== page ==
This lightweight oil is post-shower (or bath) perfection. It perfectly melds with your soft, damp skin to lock in moisture and leave your skin feeling velvety, conditioned, and downright pampered. Soothing colloidal oats and rich coconut milk play starring roles, with silky meadowfoam and apricot kernel oils rounding out this cast of skin-loving goodness. Swoon.
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There are two categories of ingredients that make this body oil an “after shower” oil. The first is emulsifiers. The inclusion of emulsifiers mean this after-shower oil will self-emulsify with the water left on your skin after showering, transforming the oil into lotion on your skin. Cool, eh? You’ll find some BTMS-50 and some Olivem300 in the ingredients list. BTMS-50 is a solid, oil-soluble, conditioning emulsifying wax, and the skin feel it lends this project is divine. It gives your skin a velvety, almost powdery finish that is really quite decadent. Some Olivem300, a lightweight water soluble ester, further ensures this after-shower oil easily emulsifies with any water left on your skin.
Our other “yup, definitely an after-shower oil” ingredients are two powders: coconut milk powder and colloidal oatmeal. Since we’re adding water at the moment of use, we can include ingredients that would typically be too hard to preserve to use in a product that contains water—score! Coconut milk powder definitely falls into this category, and we’re using more colloidal oatmeal than I’d usually use in a lotion for the same reason. These powders will soften and dissolve when you combine the oil with water on your skin, transforming from gritty powders you’d rather not rub on yourself into lovely skin-loving, scratch-free goodness.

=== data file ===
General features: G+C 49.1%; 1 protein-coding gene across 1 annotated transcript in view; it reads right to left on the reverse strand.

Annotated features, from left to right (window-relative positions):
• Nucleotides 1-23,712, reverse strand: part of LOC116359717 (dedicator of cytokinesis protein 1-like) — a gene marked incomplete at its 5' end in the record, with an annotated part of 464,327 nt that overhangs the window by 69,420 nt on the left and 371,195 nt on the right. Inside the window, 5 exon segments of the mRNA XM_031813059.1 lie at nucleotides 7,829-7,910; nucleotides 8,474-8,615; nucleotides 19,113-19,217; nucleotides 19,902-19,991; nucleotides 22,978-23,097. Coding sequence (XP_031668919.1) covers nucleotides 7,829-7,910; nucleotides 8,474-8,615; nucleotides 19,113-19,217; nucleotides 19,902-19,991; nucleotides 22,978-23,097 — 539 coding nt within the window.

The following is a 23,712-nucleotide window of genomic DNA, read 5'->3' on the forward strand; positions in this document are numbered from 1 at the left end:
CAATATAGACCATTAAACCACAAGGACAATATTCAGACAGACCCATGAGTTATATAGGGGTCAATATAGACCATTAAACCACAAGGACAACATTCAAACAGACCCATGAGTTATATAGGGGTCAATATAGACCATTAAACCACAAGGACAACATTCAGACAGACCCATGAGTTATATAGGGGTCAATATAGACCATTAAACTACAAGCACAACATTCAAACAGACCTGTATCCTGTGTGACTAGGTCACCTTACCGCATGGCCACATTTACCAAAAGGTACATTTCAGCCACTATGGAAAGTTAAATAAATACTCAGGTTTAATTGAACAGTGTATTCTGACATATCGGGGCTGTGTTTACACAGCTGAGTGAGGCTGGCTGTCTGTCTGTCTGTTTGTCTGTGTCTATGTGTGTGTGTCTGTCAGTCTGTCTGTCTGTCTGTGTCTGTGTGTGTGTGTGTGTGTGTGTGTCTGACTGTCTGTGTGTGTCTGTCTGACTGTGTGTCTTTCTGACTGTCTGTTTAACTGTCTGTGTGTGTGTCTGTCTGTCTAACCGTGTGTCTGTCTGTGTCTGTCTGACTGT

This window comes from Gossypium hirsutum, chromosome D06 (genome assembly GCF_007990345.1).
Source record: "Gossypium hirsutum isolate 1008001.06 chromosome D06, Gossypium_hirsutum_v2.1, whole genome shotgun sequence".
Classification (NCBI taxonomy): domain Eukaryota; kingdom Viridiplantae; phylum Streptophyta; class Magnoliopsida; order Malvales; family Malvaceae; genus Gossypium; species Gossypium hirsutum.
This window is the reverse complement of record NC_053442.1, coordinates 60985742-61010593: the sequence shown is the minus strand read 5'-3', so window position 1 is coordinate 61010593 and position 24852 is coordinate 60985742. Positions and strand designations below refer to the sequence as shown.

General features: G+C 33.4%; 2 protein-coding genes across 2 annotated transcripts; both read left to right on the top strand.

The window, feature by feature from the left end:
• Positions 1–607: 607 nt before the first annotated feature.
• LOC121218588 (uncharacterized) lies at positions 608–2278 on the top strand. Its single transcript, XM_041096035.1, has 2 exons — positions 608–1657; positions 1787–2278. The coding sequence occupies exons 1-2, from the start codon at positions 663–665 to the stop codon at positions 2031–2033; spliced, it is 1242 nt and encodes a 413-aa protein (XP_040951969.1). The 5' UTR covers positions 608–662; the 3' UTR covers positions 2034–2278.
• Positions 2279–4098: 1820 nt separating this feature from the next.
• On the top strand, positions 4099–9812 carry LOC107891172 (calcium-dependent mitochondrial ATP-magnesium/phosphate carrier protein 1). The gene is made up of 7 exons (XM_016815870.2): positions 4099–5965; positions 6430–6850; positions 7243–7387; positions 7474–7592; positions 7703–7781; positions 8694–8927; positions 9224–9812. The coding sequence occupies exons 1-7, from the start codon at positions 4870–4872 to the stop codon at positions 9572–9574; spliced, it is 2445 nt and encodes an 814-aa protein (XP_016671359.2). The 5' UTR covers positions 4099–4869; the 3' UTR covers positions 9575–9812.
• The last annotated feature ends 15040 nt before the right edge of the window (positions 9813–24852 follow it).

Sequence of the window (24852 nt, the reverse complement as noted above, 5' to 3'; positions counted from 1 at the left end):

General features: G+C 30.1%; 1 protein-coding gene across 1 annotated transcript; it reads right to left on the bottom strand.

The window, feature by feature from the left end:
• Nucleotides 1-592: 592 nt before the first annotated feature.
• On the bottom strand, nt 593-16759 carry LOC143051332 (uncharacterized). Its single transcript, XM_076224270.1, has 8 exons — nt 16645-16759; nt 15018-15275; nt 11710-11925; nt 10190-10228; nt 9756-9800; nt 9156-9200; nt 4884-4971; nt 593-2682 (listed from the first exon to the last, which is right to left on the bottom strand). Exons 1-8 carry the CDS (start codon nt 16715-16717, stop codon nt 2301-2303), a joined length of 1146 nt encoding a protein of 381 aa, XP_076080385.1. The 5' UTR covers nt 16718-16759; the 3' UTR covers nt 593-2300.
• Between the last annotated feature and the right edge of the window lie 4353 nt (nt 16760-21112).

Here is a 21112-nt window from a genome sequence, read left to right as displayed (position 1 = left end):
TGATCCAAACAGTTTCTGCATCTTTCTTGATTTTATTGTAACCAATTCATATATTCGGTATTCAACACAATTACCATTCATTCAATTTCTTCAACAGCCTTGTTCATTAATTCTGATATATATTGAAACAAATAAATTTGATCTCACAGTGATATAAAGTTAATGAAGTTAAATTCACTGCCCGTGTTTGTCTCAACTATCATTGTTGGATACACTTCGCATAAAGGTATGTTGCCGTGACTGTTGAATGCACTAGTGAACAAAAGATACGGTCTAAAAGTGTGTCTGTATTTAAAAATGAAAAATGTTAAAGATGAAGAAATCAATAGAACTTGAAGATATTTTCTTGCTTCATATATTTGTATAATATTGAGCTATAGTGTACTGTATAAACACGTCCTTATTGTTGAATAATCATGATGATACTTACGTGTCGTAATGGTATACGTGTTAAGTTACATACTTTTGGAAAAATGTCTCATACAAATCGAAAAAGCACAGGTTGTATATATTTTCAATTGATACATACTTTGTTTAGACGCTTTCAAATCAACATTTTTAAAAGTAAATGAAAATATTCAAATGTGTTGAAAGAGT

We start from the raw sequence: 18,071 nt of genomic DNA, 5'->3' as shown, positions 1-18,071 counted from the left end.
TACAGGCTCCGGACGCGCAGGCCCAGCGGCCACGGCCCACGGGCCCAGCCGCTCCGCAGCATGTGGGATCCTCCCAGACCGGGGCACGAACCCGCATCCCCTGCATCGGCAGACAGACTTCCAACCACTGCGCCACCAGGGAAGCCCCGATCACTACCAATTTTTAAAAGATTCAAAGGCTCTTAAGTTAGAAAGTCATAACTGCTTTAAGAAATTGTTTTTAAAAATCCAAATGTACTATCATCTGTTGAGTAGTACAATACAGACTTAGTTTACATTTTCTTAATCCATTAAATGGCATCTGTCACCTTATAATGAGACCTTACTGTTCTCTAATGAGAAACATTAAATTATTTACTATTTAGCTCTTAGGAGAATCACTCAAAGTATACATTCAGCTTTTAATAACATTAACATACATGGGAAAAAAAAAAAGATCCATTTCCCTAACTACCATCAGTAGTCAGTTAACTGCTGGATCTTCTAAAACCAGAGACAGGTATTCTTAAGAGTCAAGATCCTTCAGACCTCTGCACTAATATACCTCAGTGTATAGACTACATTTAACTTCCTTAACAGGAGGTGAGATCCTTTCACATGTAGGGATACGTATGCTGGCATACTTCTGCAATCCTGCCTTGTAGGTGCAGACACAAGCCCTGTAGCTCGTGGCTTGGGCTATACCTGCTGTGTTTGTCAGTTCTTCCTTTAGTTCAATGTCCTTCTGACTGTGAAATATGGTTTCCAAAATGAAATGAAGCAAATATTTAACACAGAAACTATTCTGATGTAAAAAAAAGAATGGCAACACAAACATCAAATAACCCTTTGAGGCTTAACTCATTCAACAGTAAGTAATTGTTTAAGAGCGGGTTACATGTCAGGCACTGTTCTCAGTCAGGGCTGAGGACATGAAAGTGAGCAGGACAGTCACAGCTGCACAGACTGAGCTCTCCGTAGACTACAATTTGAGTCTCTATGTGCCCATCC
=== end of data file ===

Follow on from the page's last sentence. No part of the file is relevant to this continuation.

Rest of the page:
The bulk of this after-shower oil is a blend of skin-loving apricot kernel and meadow foam seed oils. You could definitely use any liquid oils that your skin loves, but I would recommend trying to stick to faster-absorbing oils to keep the lovely, light feel of this product.
I’m also using a new-to-me ingredient: TKB Trading’s GelMaker CC (INCI: Dicaprylyl Carbonate [and] Stearalkonium Hectorite [and] Propylene Carbonate). It’s a very cool clay-derived thickening ingredient, and using it at 6% keeps our powdered ingredients in suspension without turning the shower oil into a super-thick paste sort of thing. It also contributes a rich slip to the oil that’s quite lovely. It’s definitely not necessary, but I don’t know of anything more common that will contribute the same properties, so if you don’t have it I’d replace it with more liquid oil and accept that you’ll be shaking your oil before you use it.
I chose a simple essential oil blend of vanilla-like benzoin, calming lavender, and just a touch of dark patchouli. It’s sweet and a bit spicy, and I really like it, but you’re certainly welcome to use something else if you prefer it (or just drop the patchouli—it changes the blend a lot!).
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Oatmeal & Milk After Shower Oil
Combine the colloidal oats and milk powder in your DIY-only coffee grinder and blend together for about twenty seconds.